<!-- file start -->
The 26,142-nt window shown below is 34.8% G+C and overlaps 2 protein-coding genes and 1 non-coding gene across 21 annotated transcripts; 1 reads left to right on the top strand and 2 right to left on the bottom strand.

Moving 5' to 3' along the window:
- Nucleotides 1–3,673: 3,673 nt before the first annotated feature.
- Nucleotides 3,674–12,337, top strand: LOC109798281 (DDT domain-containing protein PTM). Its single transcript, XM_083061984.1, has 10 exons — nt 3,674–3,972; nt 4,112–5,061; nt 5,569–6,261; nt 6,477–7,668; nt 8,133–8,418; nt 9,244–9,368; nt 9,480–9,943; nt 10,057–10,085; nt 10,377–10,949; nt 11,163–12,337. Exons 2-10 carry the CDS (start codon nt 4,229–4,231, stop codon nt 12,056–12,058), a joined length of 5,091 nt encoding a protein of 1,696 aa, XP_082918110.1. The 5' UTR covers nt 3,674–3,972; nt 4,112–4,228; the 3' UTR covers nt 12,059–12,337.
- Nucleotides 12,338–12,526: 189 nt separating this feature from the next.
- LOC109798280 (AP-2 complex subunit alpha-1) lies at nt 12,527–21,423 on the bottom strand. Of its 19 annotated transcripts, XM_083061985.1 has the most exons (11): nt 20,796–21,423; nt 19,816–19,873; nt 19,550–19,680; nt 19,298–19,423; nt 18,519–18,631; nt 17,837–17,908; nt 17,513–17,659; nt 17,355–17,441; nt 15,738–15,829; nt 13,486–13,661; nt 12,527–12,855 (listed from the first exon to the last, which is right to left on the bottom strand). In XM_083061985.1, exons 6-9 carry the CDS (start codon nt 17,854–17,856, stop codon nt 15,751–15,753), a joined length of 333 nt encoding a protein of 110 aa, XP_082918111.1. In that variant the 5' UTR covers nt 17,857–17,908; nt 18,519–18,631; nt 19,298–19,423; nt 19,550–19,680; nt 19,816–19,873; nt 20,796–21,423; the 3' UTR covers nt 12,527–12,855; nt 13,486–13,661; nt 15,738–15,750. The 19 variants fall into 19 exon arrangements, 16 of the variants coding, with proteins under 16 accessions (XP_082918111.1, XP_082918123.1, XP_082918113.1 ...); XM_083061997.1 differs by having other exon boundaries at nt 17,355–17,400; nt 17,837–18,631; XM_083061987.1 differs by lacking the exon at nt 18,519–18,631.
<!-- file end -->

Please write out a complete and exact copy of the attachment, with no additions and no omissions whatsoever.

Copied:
The 26,142-nt window shown below is 34.8% G+C and overlaps 2 protein-coding genes and 1 non-coding gene across 21 annotated transcripts; 1 reads left to right on the top strand and 2 right to left on the bottom strand.

Moving 5' to 3' along the window:
- Nucleotides 1–3,673: 3,673 nt before the first annotated feature.
- Nucleotides 3,674–12,337, top strand: LOC109798281 (DDT domain-containing protein PTM). Its single transcript, XM_083061984.1, has 10 exons — nt 3,674–3,972; nt 4,112–5,061; nt 5,569–6,261; nt 6,477–7,668; nt 8,133–8,418; nt 9,244–9,368; nt 9,480–9,943; nt 10,057–10,085; nt 10,377–10,949; nt 11,163–12,337. Exons 2-10 carry the CDS (start codon nt 4,229–4,231, stop codon nt 12,056–12,058), a joined length of 5,091 nt encoding a protein of 1,696 aa, XP_082918110.1. The 5' UTR covers nt 3,674–3,972; nt 4,112–4,228; the 3' UTR covers nt 12,059–12,337.
- Nucleotides 12,338–12,526: 189 nt separating this feature from the next.
- LOC109798280 (AP-2 complex subunit alpha-1) lies at nt 12,527–21,423 on the bottom strand. Of its 19 annotated transcripts, XM_083061985.1 has the most exons (11): nt 20,796–21,423; nt 19,816–19,873; nt 19,550–19,680; nt 19,298–19,423; nt 18,519–18,631; nt 17,837–17,908; nt 17,513–17,659; nt 17,355–17,441; nt 15,738–15,829; nt 13,486–13,661; nt 12,527–12,855 (listed from the first exon to the last, which is right to left on the bottom strand). In XM_083061985.1, exons 6-9 carry the CDS (start codon nt 17,854–17,856, stop codon nt 15,751–15,753), a joined length of 333 nt encoding a protein of 110 aa, XP_082918111.1. In that variant the 5' UTR covers nt 17,857–17,908; nt 18,519–18,631; nt 19,298–19,423; nt 19,550–19,680; nt 19,816–19,873; nt 20,796–21,423; the 3' UTR covers nt 12,527–12,855; nt 13,486–13,661; nt 15,738–15,750. The 19 variants fall into 19 exon arrangements, 16 of the variants coding, with proteins under 16 accessions (XP_082918111.1, XP_082918123.1, XP_082918113.1 ...); XM_083061997.1 differs by having other exon boundaries at nt 17,355–17,400; nt 17,837–18,631; XM_083061987.1 differs by lacking the exon at nt 18,519–18,631.